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High Minds: The Victorians and the Birth of Modern Britain

Simon Heffer

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Published by Random House Books, part of Cornerstone Publishing

Format: Hardback

£30.00

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EAN: 9781847946775
Published: 3 Oct 2013

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Synopsis

Simon Heffer's new book forms an ambitious exploration of the making of the Victorian age and the Victorian mind.

Britain in the 1840s was a country wracked by poverty, unrest and uncertainty, where there were attempts to assassinate the Queen and her prime minister, and the ruling class lived in fear of riot and revolution. By the 1880s it was a confident nation of progress and prosperity, transformed not just by industrialisation but by new attitudes to politics, education, women and the working class. That it should have changed so radically was very largely the work of an astonishingly dynamic and high-minded group of people – politicians and philanthropists, writers and thinkers – who in a matter of decades fundamentally remade the country, its institutions and its mindset, and laid the foundations for modern society.

Simon Heffer's first major new book since the success of Strictly English explores this process of transformation, and will delight readers of similar titles such as A. N. Wilson's The Victorians. It traces the evolution of British democracy and shows how early laissez-faire attitudes to the lot of the less fortunate turned into campaigns to improve their lives and prospects. It analyses the birth of new attitudes to education, religion and science. And it shows how even such aesthetic issues as taste in architecture were swept in to broader debates about the direction that the country should take. In the process, Simon Heffer looks at the lives and deeds of major politicians, from the devout and principled Gladstone to the unscrupulous Disraeli; at the intellectual arguments that raged among writers and thinkers such as Matthew Arnold, Thomas Carlyle, and Samuel Butler; and at the 'great projects' of the age, from the Great Exhibition to the Albert Memorial. Drawing heavily on previously unpublished documents, he offers a superbly nuanced insight into life in an extraordinary era, populated by extraordinary people – and how our forebears’ pursuit of perfection gave birth to modern Britain.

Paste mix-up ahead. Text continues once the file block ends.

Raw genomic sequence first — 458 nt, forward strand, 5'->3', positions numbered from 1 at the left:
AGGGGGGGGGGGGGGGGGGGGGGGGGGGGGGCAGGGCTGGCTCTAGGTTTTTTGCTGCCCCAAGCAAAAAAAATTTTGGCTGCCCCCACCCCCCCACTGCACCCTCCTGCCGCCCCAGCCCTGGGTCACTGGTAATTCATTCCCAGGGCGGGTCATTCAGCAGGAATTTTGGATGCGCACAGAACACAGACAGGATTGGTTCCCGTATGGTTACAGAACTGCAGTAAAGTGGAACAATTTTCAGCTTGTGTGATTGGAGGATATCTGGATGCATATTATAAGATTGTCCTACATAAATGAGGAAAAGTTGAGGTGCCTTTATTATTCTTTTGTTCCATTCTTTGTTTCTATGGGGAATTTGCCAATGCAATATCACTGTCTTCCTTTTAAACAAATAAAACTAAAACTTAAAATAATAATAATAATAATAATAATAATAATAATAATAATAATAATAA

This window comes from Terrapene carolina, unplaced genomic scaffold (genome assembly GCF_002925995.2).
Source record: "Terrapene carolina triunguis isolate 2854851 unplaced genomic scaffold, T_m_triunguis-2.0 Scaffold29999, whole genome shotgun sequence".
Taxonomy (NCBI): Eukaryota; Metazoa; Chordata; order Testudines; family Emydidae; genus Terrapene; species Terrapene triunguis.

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About the Author

Simon Heffer was born in 1960. He read English at Cambridge and took a PhD at that university in modern history. His previous books include: Moral Desperado: A Life of Thomas Carlyle, Like the Roman: The Life of Enoch Powell, Nor Shall My Sword: The Reinvention of England, Vaughan Williams, the highly successful Strictly English and A Short History of Power. In a career of nearly 30 years in Fleet Street he has written columns for and held senior positions on the Daily Mail, the Daily Telegraph and the Spectator.

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